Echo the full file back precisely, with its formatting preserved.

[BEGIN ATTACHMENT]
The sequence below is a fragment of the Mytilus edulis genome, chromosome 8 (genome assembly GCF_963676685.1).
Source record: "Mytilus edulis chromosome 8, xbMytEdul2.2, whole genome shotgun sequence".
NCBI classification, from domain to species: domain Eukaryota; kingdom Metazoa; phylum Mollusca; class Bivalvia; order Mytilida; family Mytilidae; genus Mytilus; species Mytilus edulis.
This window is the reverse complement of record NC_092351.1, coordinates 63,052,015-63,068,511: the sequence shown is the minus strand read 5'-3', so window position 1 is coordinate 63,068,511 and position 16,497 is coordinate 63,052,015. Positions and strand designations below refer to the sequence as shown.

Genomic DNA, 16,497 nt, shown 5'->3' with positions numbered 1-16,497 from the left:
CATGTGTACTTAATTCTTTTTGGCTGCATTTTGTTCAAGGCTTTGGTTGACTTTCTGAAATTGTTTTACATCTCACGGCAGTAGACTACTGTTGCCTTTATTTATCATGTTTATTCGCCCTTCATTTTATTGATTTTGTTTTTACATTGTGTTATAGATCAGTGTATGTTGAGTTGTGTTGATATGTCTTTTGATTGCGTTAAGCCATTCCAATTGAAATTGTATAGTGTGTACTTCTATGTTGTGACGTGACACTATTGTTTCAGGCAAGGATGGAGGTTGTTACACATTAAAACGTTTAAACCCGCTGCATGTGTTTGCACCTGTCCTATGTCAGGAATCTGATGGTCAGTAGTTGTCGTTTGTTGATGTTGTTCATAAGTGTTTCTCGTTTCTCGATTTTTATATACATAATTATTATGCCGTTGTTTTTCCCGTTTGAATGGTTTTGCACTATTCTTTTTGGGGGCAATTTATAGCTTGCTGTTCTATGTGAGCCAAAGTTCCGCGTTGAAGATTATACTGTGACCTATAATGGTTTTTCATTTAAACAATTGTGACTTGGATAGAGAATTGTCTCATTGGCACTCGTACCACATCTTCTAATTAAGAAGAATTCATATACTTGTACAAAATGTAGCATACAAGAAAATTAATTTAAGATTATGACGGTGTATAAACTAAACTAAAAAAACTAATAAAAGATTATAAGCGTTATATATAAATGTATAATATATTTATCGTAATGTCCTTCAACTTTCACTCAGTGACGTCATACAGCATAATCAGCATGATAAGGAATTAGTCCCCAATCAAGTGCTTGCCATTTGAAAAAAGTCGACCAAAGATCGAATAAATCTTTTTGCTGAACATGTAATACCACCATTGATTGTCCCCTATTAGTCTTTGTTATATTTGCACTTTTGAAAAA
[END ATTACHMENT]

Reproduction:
The sequence below is a fragment of the Mytilus edulis genome, chromosome 8 (genome assembly GCF_963676685.1).
Source record: "Mytilus edulis chromosome 8, xbMytEdul2.2, whole genome shotgun sequence".
NCBI classification, from domain to species: domain Eukaryota; kingdom Metazoa; phylum Mollusca; class Bivalvia; order Mytilida; family Mytilidae; genus Mytilus; species Mytilus edulis.
This window is the reverse complement of record NC_092351.1, coordinates 63,052,015-63,068,511: the sequence shown is the minus strand read 5'-3', so window position 1 is coordinate 63,068,511 and position 16,497 is coordinate 63,052,015. Positions and strand designations below refer to the sequence as shown.

Genomic DNA, 16,497 nt, shown 5'->3' with positions numbered 1-16,497 from the left:
CATGTGTACTTAATTCTTTTTGGCTGCATTTTGTTCAAGGCTTTGGTTGACTTTCTGAAATTGTTTTACATCTCACGGCAGTAGACTACTGTTGCCTTTATTTATCATGTTTATTCGCCCTTCATTTTATTGATTTTGTTTTTACATTGTGTTATAGATCAGTGTATGTTGAGTTGTGTTGATATGTCTTTTGATTGCGTTAAGCCATTCCAATTGAAATTGTATAGTGTGTACTTCTATGTTGTGACGTGACACTATTGTTTCAGGCAAGGATGGAGGTTGTTACACATTAAAACGTTTAAACCCGCTGCATGTGTTTGCACCTGTCCTATGTCAGGAATCTGATGGTCAGTAGTTGTCGTTTGTTGATGTTGTTCATAAGTGTTTCTCGTTTCTCGATTTTTATATACATAATTATTATGCCGTTGTTTTTCCCGTTTGAATGGTTTTGCACTATTCTTTTTGGGGGCAATTTATAGCTTGCTGTTCTATGTGAGCCAAAGTTCCGCGTTGAAGATTATACTGTGACCTATAATGGTTTTTCATTTAAACAATTGTGACTTGGATAGAGAATTGTCTCATTGGCACTCGTACCACATCTTCTAATTAAGAAGAATTCATATACTTGTACAAAATGTAGCATACAAGAAAATTAATTTAAGATTATGACGGTGTATAAACTAAACTAAAAAAACTAATAAAAGATTATAAGCGTTATATATAAATGTATAATATATTTATCGTAATGTCCTTCAACTTTCACTCAGTGACGTCATACAGCATAATCAGCATGATAAGGAATTAGTCCCCAATCAAGTGCTTGCCATTTGAAAAAAGTCGACCAAAGATCGAATAAATCTTTTTGCTGAACATGTAATACCACCATTGATTGTCCCCTATTAGTCTTTGTTATATTTGCACTTTTGAAAAA